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How To Remove A Person From A Photo In Photoshop

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Whether someone unexpectedly came into the frame, or you need to remove your ex from that photo you look really good in, Photoshop is here to save the day. So let’s take a look at the easy step-by-step process to remove a person from a photo using beginner-friendly Photoshop tools.

How To Remove A Person From An Image In Photoshop

Step 1: Open The Image

If you haven’t already opened an image in Photoshop, click the Open button on the start screen or go to File > Open.

In the window that appears, find the image you’d like to edit from in your files and click to open it. The photo will appear in a new document.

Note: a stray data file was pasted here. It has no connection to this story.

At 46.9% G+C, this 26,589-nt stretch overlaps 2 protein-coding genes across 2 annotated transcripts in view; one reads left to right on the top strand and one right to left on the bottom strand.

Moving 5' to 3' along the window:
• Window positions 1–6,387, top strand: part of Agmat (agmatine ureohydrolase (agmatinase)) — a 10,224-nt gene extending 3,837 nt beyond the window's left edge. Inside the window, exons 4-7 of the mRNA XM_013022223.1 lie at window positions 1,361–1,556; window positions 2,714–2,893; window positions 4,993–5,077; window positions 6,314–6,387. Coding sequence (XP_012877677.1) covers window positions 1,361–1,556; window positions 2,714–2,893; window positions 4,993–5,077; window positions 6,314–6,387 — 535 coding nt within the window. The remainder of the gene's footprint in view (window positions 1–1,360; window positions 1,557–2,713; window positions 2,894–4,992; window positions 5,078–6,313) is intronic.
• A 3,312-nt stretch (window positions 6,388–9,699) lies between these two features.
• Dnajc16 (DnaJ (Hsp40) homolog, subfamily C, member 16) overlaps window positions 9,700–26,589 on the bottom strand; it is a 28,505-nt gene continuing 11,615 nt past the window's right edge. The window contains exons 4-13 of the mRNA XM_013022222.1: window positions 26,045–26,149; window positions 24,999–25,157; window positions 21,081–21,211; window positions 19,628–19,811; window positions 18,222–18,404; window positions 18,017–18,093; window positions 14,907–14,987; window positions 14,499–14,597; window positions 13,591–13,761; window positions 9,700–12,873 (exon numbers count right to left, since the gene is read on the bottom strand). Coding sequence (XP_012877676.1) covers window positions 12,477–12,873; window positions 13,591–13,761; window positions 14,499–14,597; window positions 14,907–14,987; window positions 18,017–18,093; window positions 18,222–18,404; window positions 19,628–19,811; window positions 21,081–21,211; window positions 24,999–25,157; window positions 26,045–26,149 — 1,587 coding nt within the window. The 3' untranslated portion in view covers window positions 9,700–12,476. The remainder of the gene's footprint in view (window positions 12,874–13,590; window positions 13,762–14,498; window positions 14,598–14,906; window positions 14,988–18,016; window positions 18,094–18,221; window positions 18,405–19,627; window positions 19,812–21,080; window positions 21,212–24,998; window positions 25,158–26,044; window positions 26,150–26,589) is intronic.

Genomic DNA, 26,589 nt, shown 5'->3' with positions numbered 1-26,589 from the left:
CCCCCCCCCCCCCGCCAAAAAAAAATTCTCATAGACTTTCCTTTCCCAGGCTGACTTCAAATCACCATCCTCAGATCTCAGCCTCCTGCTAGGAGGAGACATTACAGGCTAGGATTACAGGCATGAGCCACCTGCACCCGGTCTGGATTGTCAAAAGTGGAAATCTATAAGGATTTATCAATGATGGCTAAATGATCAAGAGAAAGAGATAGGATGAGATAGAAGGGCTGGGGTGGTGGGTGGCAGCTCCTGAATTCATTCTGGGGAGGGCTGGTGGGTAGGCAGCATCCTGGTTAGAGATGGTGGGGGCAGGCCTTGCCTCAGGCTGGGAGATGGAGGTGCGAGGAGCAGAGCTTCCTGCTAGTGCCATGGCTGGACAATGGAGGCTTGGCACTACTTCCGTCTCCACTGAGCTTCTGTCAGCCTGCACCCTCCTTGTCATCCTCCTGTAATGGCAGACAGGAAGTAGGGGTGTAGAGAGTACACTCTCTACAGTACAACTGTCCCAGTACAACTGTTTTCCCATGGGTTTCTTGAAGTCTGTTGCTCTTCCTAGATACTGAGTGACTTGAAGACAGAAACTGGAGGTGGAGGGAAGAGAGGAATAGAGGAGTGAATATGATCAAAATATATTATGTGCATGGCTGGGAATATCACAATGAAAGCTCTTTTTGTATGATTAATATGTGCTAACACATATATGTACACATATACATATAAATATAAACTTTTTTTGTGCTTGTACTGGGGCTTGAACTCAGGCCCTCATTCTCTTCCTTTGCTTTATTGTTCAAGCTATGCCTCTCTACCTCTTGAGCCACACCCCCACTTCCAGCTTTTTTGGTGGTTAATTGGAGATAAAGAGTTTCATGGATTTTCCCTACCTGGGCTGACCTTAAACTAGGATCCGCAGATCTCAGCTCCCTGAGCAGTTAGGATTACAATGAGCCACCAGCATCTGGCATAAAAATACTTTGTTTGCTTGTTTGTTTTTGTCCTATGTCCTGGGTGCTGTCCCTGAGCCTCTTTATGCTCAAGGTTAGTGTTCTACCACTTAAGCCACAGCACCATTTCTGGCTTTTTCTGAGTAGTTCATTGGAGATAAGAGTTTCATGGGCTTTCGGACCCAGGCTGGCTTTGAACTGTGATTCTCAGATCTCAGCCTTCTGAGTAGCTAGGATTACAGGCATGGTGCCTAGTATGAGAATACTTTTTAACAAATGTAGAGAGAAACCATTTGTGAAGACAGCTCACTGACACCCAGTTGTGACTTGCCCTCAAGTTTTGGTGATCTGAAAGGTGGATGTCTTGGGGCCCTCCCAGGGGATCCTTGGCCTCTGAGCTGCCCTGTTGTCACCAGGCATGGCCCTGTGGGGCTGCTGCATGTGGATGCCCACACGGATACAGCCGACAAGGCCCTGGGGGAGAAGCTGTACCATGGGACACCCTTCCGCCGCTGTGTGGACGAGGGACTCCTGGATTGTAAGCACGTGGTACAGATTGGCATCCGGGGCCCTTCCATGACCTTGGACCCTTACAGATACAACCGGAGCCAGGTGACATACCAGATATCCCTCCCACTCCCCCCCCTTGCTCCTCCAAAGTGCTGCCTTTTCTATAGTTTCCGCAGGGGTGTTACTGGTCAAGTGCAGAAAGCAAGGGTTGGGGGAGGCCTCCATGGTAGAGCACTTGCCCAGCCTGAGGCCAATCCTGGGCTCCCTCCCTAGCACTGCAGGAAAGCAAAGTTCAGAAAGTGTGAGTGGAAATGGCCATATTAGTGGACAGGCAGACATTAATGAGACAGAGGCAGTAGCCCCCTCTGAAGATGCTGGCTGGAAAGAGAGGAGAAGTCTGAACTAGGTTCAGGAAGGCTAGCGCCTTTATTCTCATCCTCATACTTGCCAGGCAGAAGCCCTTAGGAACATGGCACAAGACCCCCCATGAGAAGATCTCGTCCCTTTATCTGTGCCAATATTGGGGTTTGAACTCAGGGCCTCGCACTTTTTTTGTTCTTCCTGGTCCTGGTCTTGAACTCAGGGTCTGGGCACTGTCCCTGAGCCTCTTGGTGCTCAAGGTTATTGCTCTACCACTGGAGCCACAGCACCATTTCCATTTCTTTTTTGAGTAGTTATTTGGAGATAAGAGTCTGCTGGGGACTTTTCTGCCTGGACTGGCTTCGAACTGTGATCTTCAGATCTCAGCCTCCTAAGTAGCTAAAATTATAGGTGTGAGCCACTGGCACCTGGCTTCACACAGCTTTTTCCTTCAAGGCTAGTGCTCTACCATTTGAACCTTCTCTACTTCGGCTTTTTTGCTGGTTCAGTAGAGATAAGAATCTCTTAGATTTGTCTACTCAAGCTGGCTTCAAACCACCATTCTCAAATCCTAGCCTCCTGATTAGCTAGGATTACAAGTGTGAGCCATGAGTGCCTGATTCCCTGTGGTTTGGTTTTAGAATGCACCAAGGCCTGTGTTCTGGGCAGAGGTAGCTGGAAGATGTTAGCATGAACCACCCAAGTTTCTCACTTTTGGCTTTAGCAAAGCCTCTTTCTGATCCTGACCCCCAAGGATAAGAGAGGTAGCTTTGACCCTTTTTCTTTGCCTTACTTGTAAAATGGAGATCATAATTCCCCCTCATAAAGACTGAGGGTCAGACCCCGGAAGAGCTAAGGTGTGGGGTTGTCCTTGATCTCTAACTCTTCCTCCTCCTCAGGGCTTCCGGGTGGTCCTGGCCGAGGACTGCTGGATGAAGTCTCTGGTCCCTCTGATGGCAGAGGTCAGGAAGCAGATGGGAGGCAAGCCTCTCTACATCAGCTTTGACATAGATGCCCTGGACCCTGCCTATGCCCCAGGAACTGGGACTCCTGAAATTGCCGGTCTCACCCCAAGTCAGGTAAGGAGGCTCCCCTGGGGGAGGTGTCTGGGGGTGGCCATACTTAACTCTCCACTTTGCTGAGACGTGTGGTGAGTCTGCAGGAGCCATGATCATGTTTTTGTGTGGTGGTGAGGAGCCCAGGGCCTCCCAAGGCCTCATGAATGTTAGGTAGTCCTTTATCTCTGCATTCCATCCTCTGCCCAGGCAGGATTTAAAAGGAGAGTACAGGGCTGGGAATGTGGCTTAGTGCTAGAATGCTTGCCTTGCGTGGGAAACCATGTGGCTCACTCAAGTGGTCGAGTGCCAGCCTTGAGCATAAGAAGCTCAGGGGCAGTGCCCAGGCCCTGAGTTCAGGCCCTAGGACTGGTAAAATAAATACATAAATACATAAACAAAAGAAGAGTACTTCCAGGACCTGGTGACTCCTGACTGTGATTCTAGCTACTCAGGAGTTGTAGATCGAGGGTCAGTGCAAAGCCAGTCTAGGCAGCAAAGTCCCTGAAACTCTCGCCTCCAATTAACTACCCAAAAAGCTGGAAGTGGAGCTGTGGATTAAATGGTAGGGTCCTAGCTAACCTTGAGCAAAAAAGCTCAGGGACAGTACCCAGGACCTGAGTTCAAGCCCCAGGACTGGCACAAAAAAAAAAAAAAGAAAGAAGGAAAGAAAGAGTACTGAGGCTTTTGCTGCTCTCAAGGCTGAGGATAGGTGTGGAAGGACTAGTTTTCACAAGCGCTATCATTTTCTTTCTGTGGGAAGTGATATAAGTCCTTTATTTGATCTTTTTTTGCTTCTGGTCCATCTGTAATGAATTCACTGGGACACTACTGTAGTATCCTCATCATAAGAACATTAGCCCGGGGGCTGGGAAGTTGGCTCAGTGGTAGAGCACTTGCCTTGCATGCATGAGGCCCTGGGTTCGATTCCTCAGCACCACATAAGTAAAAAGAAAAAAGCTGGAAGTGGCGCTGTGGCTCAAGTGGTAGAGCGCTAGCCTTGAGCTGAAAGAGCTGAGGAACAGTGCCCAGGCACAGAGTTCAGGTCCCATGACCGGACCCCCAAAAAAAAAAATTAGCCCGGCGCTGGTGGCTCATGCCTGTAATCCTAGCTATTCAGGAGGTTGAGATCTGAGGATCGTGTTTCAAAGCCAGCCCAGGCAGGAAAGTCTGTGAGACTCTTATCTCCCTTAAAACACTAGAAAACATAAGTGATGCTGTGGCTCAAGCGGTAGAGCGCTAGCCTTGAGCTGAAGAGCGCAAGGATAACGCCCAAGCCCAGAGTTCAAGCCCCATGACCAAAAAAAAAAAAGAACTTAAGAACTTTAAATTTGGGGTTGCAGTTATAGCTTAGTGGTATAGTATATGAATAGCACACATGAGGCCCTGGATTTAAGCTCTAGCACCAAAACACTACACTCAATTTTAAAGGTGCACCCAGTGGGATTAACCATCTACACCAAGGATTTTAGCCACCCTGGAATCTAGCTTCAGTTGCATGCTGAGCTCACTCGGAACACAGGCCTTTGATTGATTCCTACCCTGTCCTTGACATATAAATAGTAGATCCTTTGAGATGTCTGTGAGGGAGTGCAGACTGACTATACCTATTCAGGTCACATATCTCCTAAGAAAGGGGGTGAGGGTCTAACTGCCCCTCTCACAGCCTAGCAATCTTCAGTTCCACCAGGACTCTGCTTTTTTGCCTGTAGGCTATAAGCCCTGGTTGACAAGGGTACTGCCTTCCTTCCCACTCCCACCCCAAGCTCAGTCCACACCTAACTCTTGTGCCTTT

Step 2: Duplicate The Background Layer

Once the image is open, you’ll want to duplicate the background layer. This will ensure you’re working on a copy of the image, and the original image remains unedited in case you want to undo your edits.

You can duplicate the background layer by heading to the Layers Panel and Right-clicking or Control + clicking the layer. Select Duplicate Layer from the list of options.

In the Duplicate Layer Window, you can rename the layer copy if you’d like to keep track of the layers or leave it as it is and click OK.

A copy of the layer will appear in the panel above the original Background Layer.

Step 3: Create A New Transparent Layer

Create a new layer by clicking the New Layer button at the bottom of the Layers Panel.

You’ll want to ensure the layer is transparent, with no background color added. You’ll know it is transparent if the Layer Icon is a gray and white checked pattern rather than a solid color. You also want to ensure the layer sits at the top of the layer stack, above the other two.